National Immunization Awareness Month


Finally, it’s time to get back to school! This moment has been long anticipated by children, teachers, and parents alike. With this exciting time approaching, it is vital to assess your family’s immunization records. Talk to your physician and start the school year with confidence!

The First Vaccine Invented

The first vaccine was created in 1798 by Edward Jenner, otherwise known as “The Father of Immunology.” Dr. Jenner was able to successfully prevent the smallpox disease by using the less severe strain, cowpox. Before the invention of this lifesaving vaccine, smallpox caused the deaths of 300 million people in the 20th century, according to WHO. In 1980, the organization declared smallpox eradicated from the world.

Eliminated vs. Eradicated

It’s important to understand the difference between an eliminated and an eradicated disease. A disease is considered eradicated when it is reduced to zero new cases in the worldwide population. Elimination is achieved when a geographical area experiences no new cases, or a low target rate, but the disease can still resurface. Smallpox is the only eradicated disease in humans.

Diseases that are considered potentially eradicable include measles, mumps, polio, and rubella. Polio, measles, and rubella have been eliminated in the United States, thanks to efforts by the CDC and the availability of vaccinations.

This does not mean that the threat of viral diseases is gone. Unfortunately, under-vaccination is making its mark on the United States. In 2014, 667 cases of measles  were reported to the CDC resulting in a 256% increase of the disease from the previous year. The CDC has stated that 74% of those cases were due to unvaccinated individuals. 

The Dangers of Under or Non-Vaccinated Populations

Today, the world is highly connected with travel being more accessible than ever. With this freedom comes an increased risk of contracting preventable diseases. At least 4 million deaths are prevented every year by the medical miracle of immunizations.

There is a dangerous belief circulating that vaccines are more dangerous than the diseases they prevent. Multiple studies have proven that this fear is unfounded. Vaccinations will prevent approximately 322 million ailments, 21 million hospitalization, and 732 deaths for children born between 1994 and 2013, according to the CDC. 

If you choose to delay vaccinations for your children, they are at risk for a life-threatening infectious disease; even amusement parks can be the source of a multi-state viral infection. Furthermore, if a woman is not up-to-date on immunizations during pregnancy, rubella syndrome can infect the infant and cause heart defects, developmental delays, and deafness. The whooping cough vaccine is among the recommended vaccines for pregnant women, as 15,000 to 50,000 cases are reported each year and can prove deadly to unvaccinated infants.

The Importance of Herd Immunity

Some populations are not eligible for vaccinations due to immune-deficiencies, allergies, or simply being too young to receive them. These are not people who make the decision against a vaccine, but the people whose bodies truly cannot handle it.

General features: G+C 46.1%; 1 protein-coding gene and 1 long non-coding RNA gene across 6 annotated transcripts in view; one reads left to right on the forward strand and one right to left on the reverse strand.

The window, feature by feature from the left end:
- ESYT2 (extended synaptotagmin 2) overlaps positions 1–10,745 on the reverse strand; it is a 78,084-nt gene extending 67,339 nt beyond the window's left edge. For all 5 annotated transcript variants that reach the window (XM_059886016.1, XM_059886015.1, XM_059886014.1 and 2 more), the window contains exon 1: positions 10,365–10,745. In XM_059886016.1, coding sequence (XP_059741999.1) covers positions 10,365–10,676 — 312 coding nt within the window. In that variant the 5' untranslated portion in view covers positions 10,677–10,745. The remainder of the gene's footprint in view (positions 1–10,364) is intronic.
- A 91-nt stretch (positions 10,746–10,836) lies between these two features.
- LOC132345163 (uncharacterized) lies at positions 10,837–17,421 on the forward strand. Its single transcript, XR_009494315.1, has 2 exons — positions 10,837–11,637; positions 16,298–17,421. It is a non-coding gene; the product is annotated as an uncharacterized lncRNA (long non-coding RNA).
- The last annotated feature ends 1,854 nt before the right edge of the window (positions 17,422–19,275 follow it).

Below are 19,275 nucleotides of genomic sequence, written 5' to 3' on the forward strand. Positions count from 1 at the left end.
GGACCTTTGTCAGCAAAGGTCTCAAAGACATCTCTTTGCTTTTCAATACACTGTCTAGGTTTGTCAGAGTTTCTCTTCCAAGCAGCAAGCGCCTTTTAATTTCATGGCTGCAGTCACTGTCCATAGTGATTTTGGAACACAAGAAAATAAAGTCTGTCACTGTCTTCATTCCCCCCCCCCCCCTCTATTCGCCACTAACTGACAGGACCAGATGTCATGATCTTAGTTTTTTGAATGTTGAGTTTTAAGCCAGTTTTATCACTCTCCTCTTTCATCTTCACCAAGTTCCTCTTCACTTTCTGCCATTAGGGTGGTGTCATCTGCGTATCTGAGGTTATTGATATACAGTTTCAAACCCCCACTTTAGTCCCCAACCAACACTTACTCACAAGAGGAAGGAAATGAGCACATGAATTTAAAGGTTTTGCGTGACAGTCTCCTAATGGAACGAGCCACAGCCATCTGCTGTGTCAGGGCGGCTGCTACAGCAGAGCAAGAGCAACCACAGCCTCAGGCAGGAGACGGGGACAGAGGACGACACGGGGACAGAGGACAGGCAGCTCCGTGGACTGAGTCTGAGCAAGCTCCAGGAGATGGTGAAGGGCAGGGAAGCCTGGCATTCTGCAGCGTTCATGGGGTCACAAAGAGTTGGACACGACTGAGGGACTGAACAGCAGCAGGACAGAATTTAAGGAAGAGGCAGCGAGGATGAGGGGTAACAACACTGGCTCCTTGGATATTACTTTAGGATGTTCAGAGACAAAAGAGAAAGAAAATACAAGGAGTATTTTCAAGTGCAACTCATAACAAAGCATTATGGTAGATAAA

Herd immunity ensures that at-risk populations, such as infants, are protected from diseases. This works by limiting the person to person spread of germs and preventing potential outbreaks. When the general public has immunity against diseases, it protects the vulnerable populations within a community.

Vaccine Waivers for Children

Currently, there are 44 states that allow a vaccine waiver for non-medical purposes; 29 states allow a religious exemption and 15 states allow an exemption for philosophical or moral beliefs. Most states base their school immunization requirements in accordance with CDC recommendations. 

If you have doubts or unanswered questions about the side effects of vaccines, talk to your child’s physician. While the internet is filled with useful and helpful information, a doctor is the best resource for vaccine information.

Covid-19 Vaccine Explained

With Covid-19 vaccines being distributed around the world, there is finally an end in sight to the Covid-19 pandemic. There are currently three vaccinations being distributed worldwide to slow, and hopefully stop, the pandemic: Moderna, Pfizer, and Janssen produced by Johnson & Johnson.

All three vaccines are safe and effective, but they can cause temporary side effects. The Moderna and Pfizer vaccines require two doses with a break between them: 21 days for Pfizer and 28 days for Moderna. Janssen is currently the only vaccine that requires only one dose. Immunity is fully developed two weeks after the full vaccination has been completed. 

The Moderna vaccine is 94.1% effective in preventing the Covid-19 virus, Pfizer is 95% effective, and Janssen is 66.3% effective. Covid-19 vaccination is recommended for children 12 and older, but is not required to return to school. All Covid-19 vaccinations are available in the United States free of charge at hospitals, pharmacies, and clinics. Call MANA to schedule your vaccine.


Vaccines have changed the world for the better! If you or your children are missing vaccines, it is imperative to your family’s health, and the health of others, to maintain and update vaccinations. Talk to your physician today about the benefits of vaccines and the immunity they provide!